What is multiple myeloma?
By Jason Howland
Multiple myeloma is a relatively uncommon form of blood cancer that affects less than 1% of the U.S. population, according the American Cancer Society. People younger than 45 rarely get the disease, and it occurs more in older men than women. And your risk is doubled if you're African American.
Watch this "Mayo Clinic Minute" video to hear an explanation of multiple myeloma:
"Multiple myeloma is an incurable blood cancer that produces a lot of proteins that can cause damage to various organs, particularly the bones as well as the kidney," says Dr. Rahma Warsame, a Mayo Clinic hematologist.
Symptoms vary but can include fatigue, bone pain, anemia and frequent infections. While it's not clear what causes multiple myeloma, doctors know that it begins with an abnormal plasma cell in your bone marrow which produces too much protein inappropriately and multiplies rapidly.
The disease almost always starts as a relatively benign condition called monoclonal gammopathy of undetermined significance, or MGUS.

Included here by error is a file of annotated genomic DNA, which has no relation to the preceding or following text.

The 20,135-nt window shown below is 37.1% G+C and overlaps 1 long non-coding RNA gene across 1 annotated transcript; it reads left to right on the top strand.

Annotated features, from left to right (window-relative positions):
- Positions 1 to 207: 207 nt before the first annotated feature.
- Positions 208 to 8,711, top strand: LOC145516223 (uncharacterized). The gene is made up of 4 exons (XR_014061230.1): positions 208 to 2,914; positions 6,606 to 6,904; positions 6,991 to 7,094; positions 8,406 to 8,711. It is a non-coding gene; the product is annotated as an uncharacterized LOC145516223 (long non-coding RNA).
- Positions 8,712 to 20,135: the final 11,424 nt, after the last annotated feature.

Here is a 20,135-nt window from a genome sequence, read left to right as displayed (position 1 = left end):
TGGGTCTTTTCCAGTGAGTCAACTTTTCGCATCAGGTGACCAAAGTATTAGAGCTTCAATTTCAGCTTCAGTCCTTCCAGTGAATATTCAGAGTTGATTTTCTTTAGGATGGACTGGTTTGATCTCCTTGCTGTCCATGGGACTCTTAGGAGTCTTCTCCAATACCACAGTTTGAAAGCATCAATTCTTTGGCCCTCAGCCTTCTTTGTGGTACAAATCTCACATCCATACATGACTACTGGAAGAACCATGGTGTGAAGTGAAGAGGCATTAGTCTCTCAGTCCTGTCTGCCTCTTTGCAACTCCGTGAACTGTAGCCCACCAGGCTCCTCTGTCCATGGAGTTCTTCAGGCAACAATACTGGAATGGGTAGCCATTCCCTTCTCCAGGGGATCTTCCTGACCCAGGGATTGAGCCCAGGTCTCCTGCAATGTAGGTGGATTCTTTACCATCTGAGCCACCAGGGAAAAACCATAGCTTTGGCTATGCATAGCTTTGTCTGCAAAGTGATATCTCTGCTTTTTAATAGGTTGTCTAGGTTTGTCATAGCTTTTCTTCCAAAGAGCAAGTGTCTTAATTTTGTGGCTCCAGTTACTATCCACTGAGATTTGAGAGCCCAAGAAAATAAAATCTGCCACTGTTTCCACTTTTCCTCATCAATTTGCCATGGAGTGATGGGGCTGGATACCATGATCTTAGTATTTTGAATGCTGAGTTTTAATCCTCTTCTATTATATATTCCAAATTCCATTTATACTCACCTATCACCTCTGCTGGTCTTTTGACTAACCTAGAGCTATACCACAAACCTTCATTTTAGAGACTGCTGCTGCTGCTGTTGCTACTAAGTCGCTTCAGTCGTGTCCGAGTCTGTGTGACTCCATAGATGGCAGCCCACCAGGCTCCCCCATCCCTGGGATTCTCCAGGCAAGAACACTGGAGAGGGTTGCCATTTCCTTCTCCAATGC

"Much like a colon polyp is a premalignant condition, or that people have Pap smears for cervical cancer, MGUS is a premalignant condition. But it's only found in blood. It's when you find a little bit of excess protein that's in the blood. And this is something that indicates that you have the potential to become a multiple myeloma patient," says Dr. Warsame.
Like many other cancers, the disease can be treated with medication, chemotherapy, radiation and even bone marrow transplant.
"I want all myeloma patients to know that the treatments are improving. The quality of life is improving. I've seen it in my own lifetime, the significant improvements in survival," says Dr. Warsame. "And I really think it's important to know that our job is to treat your cancer, so you get to live and you don't have to live to treat your cancer."
For the safety of its patients, staff and visitors, Mayo Clinic has strict masking policies in place. Anyone shown without a mask was either recorded prior to COVID-19 or recorded in a nonpatient care area where social distancing and other safety protocols were followed.
A version of this article was originally published on the Mayo Clinic News Network.